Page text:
Whittemore-Durgin Stained Glass Supplies
825 Market St., Rockland MA 02370
Phone: 781-871-1790  Toll-free: 800-262-1790
Stained glass supplies, art and architectural glass, and so much more.
Find us on Facebook   

Read about our stained glass classes

Stained glass supplies, art and architectural glass, and much more.

Here's how you got here:
Skip Navigation Links

How to Do Stained Glass - Glass Cutting 104: Glass Cutting Problems

Grozing and Grinding Glass << Previous          Next >> Cutting Glass with Patterns

Glass cutting problems (or, What did I do wrong?)
When I worked for a plate glass company years ago, I had absolutely no problem learning to cut glass successfully, and could do it day in and day out without any difficulty. When I got home and had to cut an inch off a pane of glass to make a window repair, however, evil spirits seemed to intervene, and the glass broke somewhere other than where I wanted it to. It just seems that being surrounded by stacks and stacks of glass did something for my confidence, but when I was ready to cut the only piece of glass I owned that was large enough for the piece I needed, my confidence waned. So you are not alone, if this happens to you. It has happened to all of us. The only thing you can do to help prevent it is to look at some of the reasons that a cut fails, and try to correct the action which caused it.

1.) The glass was not scored.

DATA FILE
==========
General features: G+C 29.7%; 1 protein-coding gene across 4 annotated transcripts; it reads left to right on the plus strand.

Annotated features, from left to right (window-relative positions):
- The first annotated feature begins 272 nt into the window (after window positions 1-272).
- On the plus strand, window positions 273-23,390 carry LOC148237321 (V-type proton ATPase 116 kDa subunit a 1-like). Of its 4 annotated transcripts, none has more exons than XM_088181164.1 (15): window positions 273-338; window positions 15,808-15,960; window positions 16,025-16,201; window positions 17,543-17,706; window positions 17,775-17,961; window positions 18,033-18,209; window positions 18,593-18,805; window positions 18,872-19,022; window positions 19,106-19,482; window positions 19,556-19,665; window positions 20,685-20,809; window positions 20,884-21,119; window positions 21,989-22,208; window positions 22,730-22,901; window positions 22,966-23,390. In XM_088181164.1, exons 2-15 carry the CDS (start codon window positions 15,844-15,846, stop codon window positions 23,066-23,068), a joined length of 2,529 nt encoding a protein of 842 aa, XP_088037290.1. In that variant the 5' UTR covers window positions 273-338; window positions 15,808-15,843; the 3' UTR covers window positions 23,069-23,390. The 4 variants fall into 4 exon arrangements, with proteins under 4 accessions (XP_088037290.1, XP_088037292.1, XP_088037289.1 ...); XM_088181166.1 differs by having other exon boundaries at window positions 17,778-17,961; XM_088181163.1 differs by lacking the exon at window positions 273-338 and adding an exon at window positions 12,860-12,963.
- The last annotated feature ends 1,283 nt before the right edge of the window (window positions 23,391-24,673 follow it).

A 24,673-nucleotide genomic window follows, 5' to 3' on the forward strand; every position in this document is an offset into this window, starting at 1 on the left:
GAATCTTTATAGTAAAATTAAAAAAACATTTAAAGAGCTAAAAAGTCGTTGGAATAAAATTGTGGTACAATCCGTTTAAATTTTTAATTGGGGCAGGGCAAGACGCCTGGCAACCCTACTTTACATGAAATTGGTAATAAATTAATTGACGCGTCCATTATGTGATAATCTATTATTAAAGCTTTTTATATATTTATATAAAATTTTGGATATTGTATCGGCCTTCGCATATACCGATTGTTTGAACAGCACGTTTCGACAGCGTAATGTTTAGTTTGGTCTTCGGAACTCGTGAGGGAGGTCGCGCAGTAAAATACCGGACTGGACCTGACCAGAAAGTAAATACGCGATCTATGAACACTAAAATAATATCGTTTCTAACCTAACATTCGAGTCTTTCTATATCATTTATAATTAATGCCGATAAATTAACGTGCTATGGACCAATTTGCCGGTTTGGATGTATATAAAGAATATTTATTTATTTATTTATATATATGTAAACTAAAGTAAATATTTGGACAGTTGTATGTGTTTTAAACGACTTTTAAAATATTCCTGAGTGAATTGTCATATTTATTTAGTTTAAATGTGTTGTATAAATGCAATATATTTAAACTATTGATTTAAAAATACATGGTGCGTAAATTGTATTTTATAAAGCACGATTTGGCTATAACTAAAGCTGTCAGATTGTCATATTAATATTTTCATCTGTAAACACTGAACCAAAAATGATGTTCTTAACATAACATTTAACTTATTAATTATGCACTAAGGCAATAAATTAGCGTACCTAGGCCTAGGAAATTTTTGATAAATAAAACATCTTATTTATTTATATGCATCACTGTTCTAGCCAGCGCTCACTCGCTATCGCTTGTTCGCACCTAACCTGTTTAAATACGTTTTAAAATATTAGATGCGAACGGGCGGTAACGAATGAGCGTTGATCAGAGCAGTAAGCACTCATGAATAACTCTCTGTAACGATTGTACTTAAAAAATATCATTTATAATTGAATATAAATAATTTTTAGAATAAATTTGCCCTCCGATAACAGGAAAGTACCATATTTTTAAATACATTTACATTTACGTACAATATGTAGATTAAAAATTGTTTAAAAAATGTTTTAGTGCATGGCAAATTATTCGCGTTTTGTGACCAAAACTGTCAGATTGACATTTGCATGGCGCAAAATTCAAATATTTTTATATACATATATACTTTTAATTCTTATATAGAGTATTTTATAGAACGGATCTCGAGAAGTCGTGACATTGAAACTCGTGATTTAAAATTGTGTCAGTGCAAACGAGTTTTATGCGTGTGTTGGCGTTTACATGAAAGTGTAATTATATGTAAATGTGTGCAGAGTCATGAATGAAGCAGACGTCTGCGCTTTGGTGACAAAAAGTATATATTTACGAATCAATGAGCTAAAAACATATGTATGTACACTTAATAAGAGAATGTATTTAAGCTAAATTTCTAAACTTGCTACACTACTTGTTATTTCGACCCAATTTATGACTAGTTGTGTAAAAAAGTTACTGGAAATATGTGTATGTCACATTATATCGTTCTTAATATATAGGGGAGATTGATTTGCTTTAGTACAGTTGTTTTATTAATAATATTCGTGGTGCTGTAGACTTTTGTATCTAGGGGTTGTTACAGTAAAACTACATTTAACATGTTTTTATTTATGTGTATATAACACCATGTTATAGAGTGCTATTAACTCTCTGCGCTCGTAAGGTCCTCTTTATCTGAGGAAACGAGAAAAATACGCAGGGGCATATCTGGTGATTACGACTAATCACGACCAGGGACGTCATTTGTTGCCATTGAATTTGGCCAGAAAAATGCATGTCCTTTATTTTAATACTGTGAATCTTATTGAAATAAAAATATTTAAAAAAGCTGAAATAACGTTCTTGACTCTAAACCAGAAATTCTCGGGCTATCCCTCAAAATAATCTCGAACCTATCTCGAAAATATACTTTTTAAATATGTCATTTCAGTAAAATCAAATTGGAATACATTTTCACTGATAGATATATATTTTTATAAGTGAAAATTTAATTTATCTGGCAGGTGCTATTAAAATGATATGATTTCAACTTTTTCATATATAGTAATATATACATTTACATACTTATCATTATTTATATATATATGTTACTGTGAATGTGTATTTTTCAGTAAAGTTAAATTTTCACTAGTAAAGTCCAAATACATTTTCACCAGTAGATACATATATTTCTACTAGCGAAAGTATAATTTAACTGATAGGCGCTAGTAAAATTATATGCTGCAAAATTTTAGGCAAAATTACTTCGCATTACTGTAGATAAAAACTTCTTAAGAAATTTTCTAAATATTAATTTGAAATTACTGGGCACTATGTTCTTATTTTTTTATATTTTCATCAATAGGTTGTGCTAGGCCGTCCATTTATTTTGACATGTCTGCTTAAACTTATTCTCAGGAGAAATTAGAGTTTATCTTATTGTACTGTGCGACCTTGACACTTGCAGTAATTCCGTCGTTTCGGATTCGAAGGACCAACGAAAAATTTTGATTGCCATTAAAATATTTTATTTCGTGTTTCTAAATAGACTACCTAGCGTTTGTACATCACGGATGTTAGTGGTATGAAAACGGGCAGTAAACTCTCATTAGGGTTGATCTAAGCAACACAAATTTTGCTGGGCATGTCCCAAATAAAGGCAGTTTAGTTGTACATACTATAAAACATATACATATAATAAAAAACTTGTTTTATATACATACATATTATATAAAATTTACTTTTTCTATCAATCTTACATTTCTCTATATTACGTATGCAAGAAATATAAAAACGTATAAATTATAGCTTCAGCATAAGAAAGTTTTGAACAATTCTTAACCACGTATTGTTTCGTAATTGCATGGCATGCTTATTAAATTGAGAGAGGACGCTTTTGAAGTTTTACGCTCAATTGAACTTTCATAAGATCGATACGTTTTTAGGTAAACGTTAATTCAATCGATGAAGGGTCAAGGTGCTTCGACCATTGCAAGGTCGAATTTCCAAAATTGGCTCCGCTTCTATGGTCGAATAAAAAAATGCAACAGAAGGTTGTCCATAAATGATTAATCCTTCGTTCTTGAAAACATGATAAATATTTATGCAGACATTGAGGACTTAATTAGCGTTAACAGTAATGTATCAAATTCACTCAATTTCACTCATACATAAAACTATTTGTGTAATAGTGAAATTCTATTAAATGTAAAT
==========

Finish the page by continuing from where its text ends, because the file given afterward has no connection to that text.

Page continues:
The cutter will make a characteristic "hissing" sound when it is scoring the glass. The cutter will not score the glass if:

a.) YOU DID NOT USE sufficient pressure on the cutter . I have found that with a new cutter, on cathedral glass, a pressure of about ten pounds will score the glass. I determined this by actually using weights. I experimented by using sugar or flour bags. Remember to have the weight bearing down vertically on your hand.

b.) The cutter was slanted too much so that the pressure was wasted--it was not applied to the glass.

c.) The cutter was dull. Cutters will last for hundreds of cuts if handled properly. The duller they get, however, the more pressure is required.

d.) The cutter skips. This occurs when the wheel or the axle becomes damaged. Discard the cutter.

e.) The cut was made on the rough side of the glass.

2). The glass was not "broken out" properly.
The glass was bent upward toward the cut side instead of away from it when the glass was being broken.

Grozing and Grinding Glass << Previous          Next >> Cutting Glass with Patterns